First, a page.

Air purification manufacturer to open first retail store in Phoenix area – The Business Journals

PuriFi, which has been focusing on providing air and surface purification systems for the HVAC industry, is preparing to open a retail store at The Promenade Scottsdale.
Founded in 2014, Ion Air International Arizona LLC doing business as PuriFi researched and tested its patented technology to reduce indoor air pollution in homes and commercial buildings for five years before going to market in 2019, said Jerry McGuire, president of PuriFi.
Tim Bender, who co-founded the company with Perry Pauley, said the technology is based on cold plasma air purification using a patented catalyst that converts ozone to oxygen, when older technologies may have produced other harmful byproducts. They worked with former aerospace engineers at Honeywell International Inc. to develop this technology.
“An airplane either flies or it doesn’t,” McGuire said. “There is no in between. That’s the perspective they brought to the development of this technology.”
The company started out by focusing on HVAC equipment distributors as well as HVAC dealers and contractors who would offer the air purification technology along with their air conditioning systems.
When those HVAC professionals would meet at PuriFi’s corporate headquarters in Scottsdale, they would comment on how the air in the building was nothing like they had ever experienced before, said Bender, who serves as CEO.
“They would look at the air quality monitor on our screen in our office — we display the same air quality index, or AQI, they can get on weather apps on phones — and see in our office it’s zero,” McGuire said. “You walk in from the outside which is 66 AQI and inside here it’s zero AQI. They want to pull that into their lives. Once they had it in their homes, they never wanted to let it go. To my knowledge, we have not had any product returns because they have all the proof in the experience.”
PuriFi’s 2,500-square-foot retail store will have the same air purification and monitors as its Scottsdale office, offering home and business owners a chance to see and experience the difference, Bender said. Plans call for moving PuriFi headquarters to that location, eventually adding another 3,000 square feet of space.
McGuire met the founders of PuriFi at an HVAC trade show event in 2017.
He was living in Louisville, Kentucky, at the time, where the humidity is high and caused his basement to have a musty smell.
“They put a sensor measuring particles per cubic centimeter — that’s how they measure clean rooms,” McGuire said. “My number was 386. Four hours later it was down to 50. It almost never eclipsed 50 again unless I burned pancakes or dinner for the kids.”
The musty smells of the basement also disappeared, he said.
“People would come to my house and walk in and sniff,” he said. “We had four kids and animals — a little farm at our house. And they would smell and say, ‘Wow, your house smells different. It smells clean. Like nothing.’ That’s what clean air smells like. It has no smell.”
Three years later, he moved to the Valley and joined PuriFi.
The technology neutralizes up to 99.99% of tested airborne viruses and bacteria.
“This technology uses the same method that nature uses to clean outdoor air,” McGuire said.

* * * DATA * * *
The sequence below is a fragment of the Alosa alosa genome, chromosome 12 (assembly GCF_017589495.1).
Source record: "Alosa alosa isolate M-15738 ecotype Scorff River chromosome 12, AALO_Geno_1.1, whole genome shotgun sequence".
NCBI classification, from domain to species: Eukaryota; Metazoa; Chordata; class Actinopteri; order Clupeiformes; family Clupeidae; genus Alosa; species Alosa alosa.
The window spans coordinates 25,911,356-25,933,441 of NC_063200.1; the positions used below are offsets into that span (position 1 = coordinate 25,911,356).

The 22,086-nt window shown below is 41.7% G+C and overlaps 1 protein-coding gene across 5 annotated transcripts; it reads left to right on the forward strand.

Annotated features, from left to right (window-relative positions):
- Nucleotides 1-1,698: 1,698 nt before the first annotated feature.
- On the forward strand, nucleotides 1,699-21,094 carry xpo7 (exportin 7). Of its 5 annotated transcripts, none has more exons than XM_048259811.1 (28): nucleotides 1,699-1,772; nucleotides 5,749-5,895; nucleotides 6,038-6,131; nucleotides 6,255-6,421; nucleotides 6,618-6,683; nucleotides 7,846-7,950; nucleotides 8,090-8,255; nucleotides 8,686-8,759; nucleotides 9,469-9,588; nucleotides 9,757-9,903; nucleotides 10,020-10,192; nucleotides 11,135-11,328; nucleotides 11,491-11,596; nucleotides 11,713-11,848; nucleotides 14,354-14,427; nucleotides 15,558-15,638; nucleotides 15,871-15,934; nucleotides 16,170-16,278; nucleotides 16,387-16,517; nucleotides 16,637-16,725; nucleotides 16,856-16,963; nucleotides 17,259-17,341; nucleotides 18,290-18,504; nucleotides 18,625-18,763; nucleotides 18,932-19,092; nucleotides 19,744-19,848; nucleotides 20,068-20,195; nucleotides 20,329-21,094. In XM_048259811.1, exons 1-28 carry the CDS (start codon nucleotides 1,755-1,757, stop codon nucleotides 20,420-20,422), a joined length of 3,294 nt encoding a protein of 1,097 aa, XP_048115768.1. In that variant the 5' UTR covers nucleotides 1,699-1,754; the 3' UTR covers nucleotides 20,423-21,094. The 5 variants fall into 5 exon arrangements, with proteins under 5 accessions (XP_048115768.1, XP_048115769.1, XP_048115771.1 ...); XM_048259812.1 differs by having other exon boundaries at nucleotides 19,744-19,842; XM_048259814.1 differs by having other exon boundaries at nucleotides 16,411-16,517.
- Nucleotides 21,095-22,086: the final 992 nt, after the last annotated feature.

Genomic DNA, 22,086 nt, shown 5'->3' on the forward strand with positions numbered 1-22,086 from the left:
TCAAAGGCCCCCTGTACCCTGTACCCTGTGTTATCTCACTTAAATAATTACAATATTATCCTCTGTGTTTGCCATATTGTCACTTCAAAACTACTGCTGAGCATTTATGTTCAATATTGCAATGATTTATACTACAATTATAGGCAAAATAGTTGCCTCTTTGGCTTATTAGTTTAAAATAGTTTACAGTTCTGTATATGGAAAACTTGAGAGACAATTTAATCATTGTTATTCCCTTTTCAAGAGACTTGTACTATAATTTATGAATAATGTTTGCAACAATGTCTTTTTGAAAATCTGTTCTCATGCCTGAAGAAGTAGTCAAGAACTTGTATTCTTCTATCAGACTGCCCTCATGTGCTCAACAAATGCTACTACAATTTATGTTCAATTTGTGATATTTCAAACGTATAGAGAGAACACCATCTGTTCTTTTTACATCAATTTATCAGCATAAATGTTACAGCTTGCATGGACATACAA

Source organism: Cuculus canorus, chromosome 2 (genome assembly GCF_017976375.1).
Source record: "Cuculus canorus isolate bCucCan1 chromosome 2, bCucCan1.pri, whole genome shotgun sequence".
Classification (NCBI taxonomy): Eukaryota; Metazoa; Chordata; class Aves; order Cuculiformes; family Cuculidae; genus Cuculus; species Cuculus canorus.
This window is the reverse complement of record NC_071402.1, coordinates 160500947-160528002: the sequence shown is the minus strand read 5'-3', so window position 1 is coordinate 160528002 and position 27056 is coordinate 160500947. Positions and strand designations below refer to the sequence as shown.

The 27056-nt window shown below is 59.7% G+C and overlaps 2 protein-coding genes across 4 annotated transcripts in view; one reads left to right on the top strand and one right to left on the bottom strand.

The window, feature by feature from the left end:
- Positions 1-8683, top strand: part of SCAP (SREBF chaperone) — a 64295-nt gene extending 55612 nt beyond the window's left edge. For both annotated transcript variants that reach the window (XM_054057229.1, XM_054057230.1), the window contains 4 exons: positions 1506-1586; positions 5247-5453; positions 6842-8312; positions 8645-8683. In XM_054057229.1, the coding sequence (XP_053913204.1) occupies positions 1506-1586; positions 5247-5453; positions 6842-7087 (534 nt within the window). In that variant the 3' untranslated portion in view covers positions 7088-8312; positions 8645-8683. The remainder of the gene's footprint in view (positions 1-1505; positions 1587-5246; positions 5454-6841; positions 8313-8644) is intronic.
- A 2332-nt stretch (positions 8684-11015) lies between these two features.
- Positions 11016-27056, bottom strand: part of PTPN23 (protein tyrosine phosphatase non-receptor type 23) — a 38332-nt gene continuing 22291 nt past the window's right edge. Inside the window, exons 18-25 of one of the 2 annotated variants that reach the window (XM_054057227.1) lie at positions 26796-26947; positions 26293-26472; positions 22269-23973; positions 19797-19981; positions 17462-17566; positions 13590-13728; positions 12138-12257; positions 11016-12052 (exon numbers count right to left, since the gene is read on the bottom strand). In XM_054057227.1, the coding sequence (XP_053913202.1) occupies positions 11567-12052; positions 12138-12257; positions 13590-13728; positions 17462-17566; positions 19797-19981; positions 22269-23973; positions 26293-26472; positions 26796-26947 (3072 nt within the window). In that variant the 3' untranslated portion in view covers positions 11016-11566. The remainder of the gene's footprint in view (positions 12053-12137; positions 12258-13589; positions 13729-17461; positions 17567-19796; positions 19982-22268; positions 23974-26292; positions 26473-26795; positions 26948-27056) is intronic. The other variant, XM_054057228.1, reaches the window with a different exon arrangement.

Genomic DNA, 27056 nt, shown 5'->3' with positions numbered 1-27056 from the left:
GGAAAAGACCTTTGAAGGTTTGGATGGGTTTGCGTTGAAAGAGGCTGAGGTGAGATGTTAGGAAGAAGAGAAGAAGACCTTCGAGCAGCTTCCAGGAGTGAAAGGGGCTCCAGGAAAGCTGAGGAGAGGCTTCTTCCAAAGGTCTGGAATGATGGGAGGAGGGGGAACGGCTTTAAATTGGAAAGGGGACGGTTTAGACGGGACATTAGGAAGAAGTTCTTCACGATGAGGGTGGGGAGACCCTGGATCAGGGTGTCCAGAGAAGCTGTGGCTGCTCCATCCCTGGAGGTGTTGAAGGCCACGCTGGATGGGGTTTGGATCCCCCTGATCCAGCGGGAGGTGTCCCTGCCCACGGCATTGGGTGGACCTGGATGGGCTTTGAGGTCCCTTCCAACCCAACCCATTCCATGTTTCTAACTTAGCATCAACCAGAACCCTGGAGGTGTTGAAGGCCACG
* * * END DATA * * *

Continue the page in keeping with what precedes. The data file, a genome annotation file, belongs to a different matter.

Essentially, air pollution particles are so light and small, the most dangerous particles can be suspended in an indoor environment for nearly two days.
“They never leave,” McGuire said. “If you want to change the environment, you have to change the physics of the situation. You bring in positive and negative molecules to change the size and weight of those small particles so they can actually be returned to the air filtration system.”
The process is called agglomeration, where these tiny particles are swept together and clumped up so they are heavy enough to be moved to the return air filtration system.
During the coronavirus pandemic, there were many overstated and mismanaged claims about air purification technologies being marketed worldwide to attack this novel virus, McGuire said.
“This is why transparency through proof of performance and real-world testing are so important when selecting air purification solutions,” McGuire said. “Because there is no single technology working in isolation that is 100% effective in every application 100% of the time.”
The PuriFi product costs anywhere between 90 cents and $1.50 per square foot, depending on the system selected. One unit is needed for every five tons of HVAC cooling.
For example, a 40-ton air handler in a retail store or commercial space would need eight units installed in that system.
Air quality matters, McGuire said.
Not only does pollution affect lung health, but it also can contribute to heart disease, according to studies cited and shared by the U.S. Environmental Protection Agency.
“Particles in the air cause atherosclerosis,” McGuire said. “You’re breathing up to 3,000 gallons of air every day. The air we breathe is potentially filled with those particles. You can eat clean, exercise regularly and breathe terrible particles and still be at risk for heart disease you have worked so hard to prevent.”
Join us on June 15th, to celebrate Arizona’s tech and innovation ecosystem, our Fire Award honorees and announce the Inno Blazer Award!
Nominate your fastest-growing privately held company for our Top Private and Fastest Growing awards below! Also, new for 2023, nominate your Top not-for-profit organization! See below.
© 2023 American City Business Journals. All rights reserved. Use of and/or registration on any portion of this site constitutes acceptance of our User Agreement (updated April 18, 2023) and Privacy Policy (updated January 24, 2023). The material on this site may not be reproduced, distributed, transmitted, cached or otherwise used, except with the prior written permission of American City Business Journals.


(Visited 1 times, 1 visits today)